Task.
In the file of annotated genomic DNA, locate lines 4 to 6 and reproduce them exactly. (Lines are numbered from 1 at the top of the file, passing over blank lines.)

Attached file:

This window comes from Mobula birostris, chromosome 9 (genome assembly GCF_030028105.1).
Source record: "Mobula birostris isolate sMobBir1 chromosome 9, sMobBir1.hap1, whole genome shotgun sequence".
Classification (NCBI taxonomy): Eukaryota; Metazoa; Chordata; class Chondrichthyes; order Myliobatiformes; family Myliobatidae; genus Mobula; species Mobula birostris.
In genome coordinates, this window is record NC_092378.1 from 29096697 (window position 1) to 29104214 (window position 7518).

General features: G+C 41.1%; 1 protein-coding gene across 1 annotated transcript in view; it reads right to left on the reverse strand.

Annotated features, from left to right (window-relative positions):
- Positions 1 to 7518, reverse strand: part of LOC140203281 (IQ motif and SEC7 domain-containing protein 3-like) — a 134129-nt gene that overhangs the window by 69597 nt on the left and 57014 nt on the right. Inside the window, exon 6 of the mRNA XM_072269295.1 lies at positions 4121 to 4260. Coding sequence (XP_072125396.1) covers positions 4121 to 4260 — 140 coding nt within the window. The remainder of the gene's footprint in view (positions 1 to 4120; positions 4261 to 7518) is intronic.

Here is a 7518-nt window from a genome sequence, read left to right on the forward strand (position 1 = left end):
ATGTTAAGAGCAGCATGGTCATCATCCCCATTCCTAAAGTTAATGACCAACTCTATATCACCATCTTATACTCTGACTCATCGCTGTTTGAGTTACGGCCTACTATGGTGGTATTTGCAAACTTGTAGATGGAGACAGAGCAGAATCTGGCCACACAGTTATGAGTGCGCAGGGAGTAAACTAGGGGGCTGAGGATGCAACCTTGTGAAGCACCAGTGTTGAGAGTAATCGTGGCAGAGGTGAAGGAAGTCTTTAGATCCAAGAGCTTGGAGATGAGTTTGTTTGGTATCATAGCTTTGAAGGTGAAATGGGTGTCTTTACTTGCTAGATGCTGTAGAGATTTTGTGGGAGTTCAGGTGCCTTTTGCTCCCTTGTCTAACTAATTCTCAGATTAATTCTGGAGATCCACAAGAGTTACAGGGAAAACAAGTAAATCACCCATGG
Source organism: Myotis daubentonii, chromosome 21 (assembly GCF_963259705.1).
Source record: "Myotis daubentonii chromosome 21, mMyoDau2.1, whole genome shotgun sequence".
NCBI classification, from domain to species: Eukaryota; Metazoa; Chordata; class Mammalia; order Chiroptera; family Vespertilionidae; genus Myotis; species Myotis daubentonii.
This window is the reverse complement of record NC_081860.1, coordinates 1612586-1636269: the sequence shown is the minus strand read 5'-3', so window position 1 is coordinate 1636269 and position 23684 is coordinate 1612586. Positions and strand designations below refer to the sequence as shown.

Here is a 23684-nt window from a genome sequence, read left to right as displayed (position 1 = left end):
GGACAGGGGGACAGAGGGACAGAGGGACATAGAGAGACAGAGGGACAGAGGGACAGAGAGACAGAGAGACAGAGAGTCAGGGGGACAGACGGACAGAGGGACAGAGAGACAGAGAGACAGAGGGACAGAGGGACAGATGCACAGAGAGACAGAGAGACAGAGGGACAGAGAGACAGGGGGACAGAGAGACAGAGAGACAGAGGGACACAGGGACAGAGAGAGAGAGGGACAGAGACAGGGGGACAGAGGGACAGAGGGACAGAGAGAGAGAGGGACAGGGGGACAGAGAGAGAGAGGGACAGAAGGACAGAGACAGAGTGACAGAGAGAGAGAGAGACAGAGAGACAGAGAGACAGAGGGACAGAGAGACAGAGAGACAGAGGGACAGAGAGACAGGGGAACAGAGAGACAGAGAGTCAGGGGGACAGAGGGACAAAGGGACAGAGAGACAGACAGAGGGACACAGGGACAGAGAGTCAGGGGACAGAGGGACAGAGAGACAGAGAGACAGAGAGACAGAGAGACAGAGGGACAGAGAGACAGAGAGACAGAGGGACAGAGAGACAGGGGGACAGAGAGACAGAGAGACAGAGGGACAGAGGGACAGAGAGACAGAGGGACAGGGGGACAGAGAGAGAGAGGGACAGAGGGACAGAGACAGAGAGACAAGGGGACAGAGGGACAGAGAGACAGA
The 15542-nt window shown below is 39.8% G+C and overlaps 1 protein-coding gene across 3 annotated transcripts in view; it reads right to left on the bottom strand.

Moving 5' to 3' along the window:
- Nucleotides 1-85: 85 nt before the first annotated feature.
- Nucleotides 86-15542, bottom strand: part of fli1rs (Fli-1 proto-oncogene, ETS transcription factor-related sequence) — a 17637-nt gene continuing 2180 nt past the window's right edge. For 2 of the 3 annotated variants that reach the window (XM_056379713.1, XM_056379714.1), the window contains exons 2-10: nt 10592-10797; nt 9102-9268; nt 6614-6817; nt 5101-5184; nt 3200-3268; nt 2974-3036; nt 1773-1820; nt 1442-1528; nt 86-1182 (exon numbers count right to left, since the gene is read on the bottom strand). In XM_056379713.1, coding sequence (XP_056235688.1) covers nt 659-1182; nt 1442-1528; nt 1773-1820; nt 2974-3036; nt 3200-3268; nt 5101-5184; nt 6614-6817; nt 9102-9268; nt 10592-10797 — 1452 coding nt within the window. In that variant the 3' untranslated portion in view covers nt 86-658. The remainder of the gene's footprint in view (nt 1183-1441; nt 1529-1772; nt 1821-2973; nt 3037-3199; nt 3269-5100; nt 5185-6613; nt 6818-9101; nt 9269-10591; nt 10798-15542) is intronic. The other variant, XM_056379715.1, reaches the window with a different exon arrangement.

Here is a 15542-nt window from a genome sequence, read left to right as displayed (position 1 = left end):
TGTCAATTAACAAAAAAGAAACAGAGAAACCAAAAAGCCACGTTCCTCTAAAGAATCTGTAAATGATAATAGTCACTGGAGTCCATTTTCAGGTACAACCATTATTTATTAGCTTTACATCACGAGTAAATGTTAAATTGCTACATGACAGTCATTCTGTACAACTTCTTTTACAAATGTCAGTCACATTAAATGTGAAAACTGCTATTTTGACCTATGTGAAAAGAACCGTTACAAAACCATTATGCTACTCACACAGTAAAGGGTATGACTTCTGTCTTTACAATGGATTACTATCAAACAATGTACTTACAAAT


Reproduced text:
In genome coordinates, this window is record NC_092378.1 from 29096697 (window position 1) to 29104214 (window position 7518).

General features: G+C 41.1%; 1 protein-coding gene across 1 annotated transcript in view; it reads right to left on the reverse strand.

Annotated features, from left to right (window-relative positions):